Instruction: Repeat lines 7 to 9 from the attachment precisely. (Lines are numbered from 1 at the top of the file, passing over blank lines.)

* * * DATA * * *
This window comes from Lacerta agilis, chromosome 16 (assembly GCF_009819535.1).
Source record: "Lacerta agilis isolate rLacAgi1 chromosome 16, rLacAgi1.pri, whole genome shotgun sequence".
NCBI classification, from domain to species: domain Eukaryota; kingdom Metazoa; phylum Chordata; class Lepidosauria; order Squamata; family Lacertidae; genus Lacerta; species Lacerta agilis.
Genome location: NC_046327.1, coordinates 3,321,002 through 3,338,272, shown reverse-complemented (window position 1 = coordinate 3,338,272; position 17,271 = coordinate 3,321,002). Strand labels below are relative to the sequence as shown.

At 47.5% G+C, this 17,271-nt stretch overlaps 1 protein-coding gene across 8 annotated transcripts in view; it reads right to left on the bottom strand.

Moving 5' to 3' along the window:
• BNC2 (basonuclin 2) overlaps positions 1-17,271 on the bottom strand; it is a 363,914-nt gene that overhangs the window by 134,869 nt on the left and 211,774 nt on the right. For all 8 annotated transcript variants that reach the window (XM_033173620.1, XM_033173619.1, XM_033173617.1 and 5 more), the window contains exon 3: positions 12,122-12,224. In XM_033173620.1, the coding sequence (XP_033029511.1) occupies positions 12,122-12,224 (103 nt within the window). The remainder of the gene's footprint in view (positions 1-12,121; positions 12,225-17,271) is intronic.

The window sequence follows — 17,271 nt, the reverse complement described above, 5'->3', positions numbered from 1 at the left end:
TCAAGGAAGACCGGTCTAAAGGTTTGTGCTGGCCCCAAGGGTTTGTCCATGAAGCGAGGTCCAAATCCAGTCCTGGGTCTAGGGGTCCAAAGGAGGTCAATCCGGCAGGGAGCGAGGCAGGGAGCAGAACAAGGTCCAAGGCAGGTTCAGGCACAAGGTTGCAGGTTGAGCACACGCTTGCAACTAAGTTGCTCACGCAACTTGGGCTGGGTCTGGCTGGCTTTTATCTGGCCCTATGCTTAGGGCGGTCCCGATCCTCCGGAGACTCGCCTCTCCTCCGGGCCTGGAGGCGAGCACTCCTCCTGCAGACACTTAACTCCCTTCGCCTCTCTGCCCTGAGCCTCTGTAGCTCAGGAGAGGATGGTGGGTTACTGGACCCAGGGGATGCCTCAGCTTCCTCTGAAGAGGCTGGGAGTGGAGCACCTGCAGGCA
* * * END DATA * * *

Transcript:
• BNC2 (basonuclin 2) overlaps positions 1-17,271 on the bottom strand; it is a 363,914-nt gene that overhangs the window by 134,869 nt on the left and 211,774 nt on the right. For all 8 annotated transcript variants that reach the window (XM_033173620.1, XM_033173619.1, XM_033173617.1 and 5 more), the window contains exon 3: positions 12,122-12,224. In XM_033173620.1, the coding sequence (XP_033029511.1) occupies positions 12,122-12,224 (103 nt within the window). The remainder of the gene's footprint in view (positions 1-12,121; positions 12,225-17,271) is intronic.

The window sequence follows — 17,271 nt, the reverse complement described above, 5'->3', positions numbered from 1 at the left end:
TCAAGGAAGACCGGTCTAAAGGTTTGTGCTGGCCCCAAGGGTTTGTCCATGAAGCGAGGTCCAAATCCAGTCCTGGGTCTAGGGGTCCAAAGGAGGTCAATCCGGCAGGGAGCGAGGCAGGGAGCAGAACAAGGTCCAAGGCAGGTTCAGGCACAAGGTTGCAGGTTGAGCACACGCTTGCAACTAAGTTGCTCACGCAACTTGGGCTGGGTCTGGCTGGCTTTTATCTGGCCCTATGCTTAGGGCGGTCCCGATCCTCCGGAGACTCGCCTCTCCTCCGGGCCTGGAGGCGAGCACTCCTCCTGCAGACACTTAACTCCCTTCGCCTCTCTGCCCTGAGCCTCTGTAGCTCAGGAGAGGATGGTGGGTTACTGGACCCAGGGGATGCCTCAGCTTCCTCTGAAGAGGCTGGGAGTGGAGCACCTGCAGGCA